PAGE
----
Debate over gun policy restrictions for Rutherford County employees
- Commissioner Craig Harris opposes most county employees carrying guns on the job because of their accountability.
- Commissioner Pettus Read said only trained law enforcement officers should carry firearms while working
- Rutherford County has 1,332 employees, including 253 law enforcement officers
- Mt. Juliet allows city workers to carry guns to work
Rutherford County should end a policy prohibiting most employees from carrying concealed firearms, says resident Edward Phillips.
“They have a right to defend themselves, and that includes a weapon if they choose to,” said Phillips, a former county jail detention officer who now works as a supervisor for a recycling plant in La Vergne.
An ad hoc county committee has considered this issue twice and held a second meeting recently after Phillips filed a formal complaint that adequate public notice was not given for the first meeting.
Although the Rutherford County Commission has declared its jurisdiction in 2020 to be a County Sanctuary of the Second Amendment in support of gun rights, the ad hoc committee has on each occasion supported the current employee gun policy. fire.
The county prohibits most of the 1,332 full-time government employees (not including the school district) and about 300 part-time employees from carrying firearms while working. They can only carry guns if they are among the 253 Sheriff’s Deputies certified by the state’s Peace Officer Standards & Training Commission.
The ad hoc committee’s findings will be considered by the Rutherford County Steering, Legislative and Government Committee at a meeting on Monday at 5:30 p.m. at the County Courthouse.
Rutherford County employees should also be allowed to carry firearms as they sometimes work in rural areas where phones or radios are not serviced, Phillips said.
“They are vulnerable,” he said.
Harris: County would be responsible if employee negligently fired
Commissioner Craig Harris, Chairman of the Steering Committee, supports the position of the ad hoc committee he headed.
“The reason I voted to keep the policy in place is because I think we would be too exposed to county responsibility,” Harris said. “If someone were to shoot negligently or shoot someone, we would lose our immunity and we would be prosecuted.”
The county should not accelerate the risk of being held accountable by allowing all employees to carry firearms while working, he said.
“We could be open to all kinds of lawsuits,” Harris said, adding that the committee was unanimous in favor of the existing policy after consulting with County District Attorney Nick Christiansen and County Mayor Bill Ketron.
The departmental ad hoc committee is made up of six other members:
- Sheriff Mike Fitzhugh
- Director of the Correctional Work Center William Cope
- Commissioner Pettus Read
- Director of Human Resources Sonya Stephenson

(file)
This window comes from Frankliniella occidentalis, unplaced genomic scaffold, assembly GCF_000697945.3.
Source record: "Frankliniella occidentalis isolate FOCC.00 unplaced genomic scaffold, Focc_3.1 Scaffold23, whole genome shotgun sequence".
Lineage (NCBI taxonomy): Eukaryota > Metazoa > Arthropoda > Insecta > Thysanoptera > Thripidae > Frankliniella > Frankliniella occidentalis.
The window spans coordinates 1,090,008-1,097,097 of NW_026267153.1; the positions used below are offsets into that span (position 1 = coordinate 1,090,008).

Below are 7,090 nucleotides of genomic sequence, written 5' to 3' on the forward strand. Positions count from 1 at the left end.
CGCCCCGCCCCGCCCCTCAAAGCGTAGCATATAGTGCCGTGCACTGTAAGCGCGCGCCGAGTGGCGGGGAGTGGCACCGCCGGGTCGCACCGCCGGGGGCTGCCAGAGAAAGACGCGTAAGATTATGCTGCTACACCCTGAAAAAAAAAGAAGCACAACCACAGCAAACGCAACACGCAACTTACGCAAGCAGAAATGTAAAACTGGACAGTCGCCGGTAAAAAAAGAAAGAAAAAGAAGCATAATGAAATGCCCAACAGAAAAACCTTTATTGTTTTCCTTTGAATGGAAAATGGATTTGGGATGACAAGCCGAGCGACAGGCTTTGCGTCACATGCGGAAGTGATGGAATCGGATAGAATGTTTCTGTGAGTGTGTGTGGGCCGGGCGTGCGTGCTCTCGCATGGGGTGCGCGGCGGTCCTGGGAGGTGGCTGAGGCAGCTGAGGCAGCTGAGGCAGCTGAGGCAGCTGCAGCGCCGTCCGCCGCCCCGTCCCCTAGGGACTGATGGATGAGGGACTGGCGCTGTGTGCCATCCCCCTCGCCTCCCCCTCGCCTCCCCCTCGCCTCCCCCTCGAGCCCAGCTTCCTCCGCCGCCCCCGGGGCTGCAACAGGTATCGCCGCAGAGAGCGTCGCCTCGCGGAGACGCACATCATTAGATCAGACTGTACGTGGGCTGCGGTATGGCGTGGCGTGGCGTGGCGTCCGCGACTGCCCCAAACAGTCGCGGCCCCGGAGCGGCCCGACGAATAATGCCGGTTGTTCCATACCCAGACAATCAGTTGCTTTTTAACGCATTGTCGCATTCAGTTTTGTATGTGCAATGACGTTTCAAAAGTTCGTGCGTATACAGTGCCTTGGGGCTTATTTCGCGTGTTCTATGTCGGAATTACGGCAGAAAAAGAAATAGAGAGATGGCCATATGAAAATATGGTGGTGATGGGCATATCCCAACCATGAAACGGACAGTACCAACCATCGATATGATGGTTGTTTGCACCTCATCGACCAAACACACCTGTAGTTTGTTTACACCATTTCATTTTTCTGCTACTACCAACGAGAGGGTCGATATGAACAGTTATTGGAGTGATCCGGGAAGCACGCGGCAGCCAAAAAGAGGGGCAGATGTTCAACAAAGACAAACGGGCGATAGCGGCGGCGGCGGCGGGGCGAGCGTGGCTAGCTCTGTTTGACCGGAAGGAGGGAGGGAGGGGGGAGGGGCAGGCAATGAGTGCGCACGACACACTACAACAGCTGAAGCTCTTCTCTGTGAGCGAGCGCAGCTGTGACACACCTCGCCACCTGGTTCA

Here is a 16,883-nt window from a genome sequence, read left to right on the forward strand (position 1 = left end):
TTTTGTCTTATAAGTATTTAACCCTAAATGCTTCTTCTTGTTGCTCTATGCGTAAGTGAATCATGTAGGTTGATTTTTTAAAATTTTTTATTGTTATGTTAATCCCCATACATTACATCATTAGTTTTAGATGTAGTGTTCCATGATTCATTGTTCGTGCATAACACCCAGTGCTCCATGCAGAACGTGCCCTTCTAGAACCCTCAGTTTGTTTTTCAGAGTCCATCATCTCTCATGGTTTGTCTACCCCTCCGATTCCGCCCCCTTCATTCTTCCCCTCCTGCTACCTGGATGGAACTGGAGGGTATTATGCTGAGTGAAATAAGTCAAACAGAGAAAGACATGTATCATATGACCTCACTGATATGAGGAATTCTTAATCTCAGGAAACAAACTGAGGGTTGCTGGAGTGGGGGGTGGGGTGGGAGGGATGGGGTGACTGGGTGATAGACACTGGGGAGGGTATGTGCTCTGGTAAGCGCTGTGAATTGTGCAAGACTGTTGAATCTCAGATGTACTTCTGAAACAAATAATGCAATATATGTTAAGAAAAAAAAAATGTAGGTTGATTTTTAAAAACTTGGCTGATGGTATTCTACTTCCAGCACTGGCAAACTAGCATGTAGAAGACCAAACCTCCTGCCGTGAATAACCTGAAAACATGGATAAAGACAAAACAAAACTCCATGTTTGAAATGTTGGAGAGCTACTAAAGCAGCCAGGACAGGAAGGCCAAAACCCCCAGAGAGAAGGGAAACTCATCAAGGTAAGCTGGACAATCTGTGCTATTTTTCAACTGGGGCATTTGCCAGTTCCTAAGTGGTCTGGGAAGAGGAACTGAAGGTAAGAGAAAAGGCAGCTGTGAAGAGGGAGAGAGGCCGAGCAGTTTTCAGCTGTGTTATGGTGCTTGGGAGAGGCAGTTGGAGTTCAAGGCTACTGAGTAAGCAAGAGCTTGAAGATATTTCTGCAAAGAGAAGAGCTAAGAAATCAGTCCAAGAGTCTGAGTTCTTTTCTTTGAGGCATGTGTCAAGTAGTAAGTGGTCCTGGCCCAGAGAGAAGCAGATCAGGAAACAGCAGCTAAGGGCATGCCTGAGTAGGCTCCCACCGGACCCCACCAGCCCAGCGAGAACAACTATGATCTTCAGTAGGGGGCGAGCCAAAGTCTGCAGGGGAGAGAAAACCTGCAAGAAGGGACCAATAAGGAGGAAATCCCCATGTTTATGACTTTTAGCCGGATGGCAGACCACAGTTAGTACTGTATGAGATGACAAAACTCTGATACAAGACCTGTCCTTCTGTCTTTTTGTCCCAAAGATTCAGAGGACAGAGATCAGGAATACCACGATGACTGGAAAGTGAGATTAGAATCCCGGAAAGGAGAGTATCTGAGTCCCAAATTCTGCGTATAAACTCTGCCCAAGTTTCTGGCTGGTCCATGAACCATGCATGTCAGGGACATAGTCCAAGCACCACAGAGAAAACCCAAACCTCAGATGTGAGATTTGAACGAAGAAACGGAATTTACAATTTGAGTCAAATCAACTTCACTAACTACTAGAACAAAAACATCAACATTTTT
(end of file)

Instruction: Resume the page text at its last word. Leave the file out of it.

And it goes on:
- Director of Insurance Risk Management Ed Elam
- Director of Public Safety Chris Clark
Commissioner: Only trained officers should carry firearms
Read, who is chairman of the commission’s public safety committee, said county officials are also reviewing plans to add private security guards to county buildings to increase security and provide information to the county. public.
“We are simply ensuring the safety of our employees and citizens of Rutherford County,” Read said. “This is our first priority. We will continue to make our buildings safer.”
Lu a year ago persuaded the commission to back Rutherford as a Second Amendment shrine county. However, he considers the issue of firearms policy with employees to be different.
“They represent the county,” Read said. “The county still has this responsibility situation.”
Read said only county law enforcement officials should be allowed to carry firearms while on duty, as they receive extensive training in how and when to use firearms.
“We don’t want accidents,” Read said.
Mt. Juliet allows workers to carry guns
Other local governments have looked at employee gun carrying policies, including Mt. Juliet officials who decided in 2019 to allow workers to bring guns to work, the mayor said. James Maness.
“We used to require employees to be defenseless on the job, and we dropped that requirement,” Maness said, adding that liability issues were investigated before the policy changed. “We have stopped taking away the rights of employees to be able to defend themselves.”
Maness said it was an easy decision for him to respect the Second Amendment rights of his city’s employees.
“These were rights they already had as US citizens,” Maness said. “I don’t want to infringe any human rights. We just stop infringing on their existing rights.”
Contact reporter Scott Broden at [email protected] or 615-278-5158. Follow him on Twitter @ScottBroden.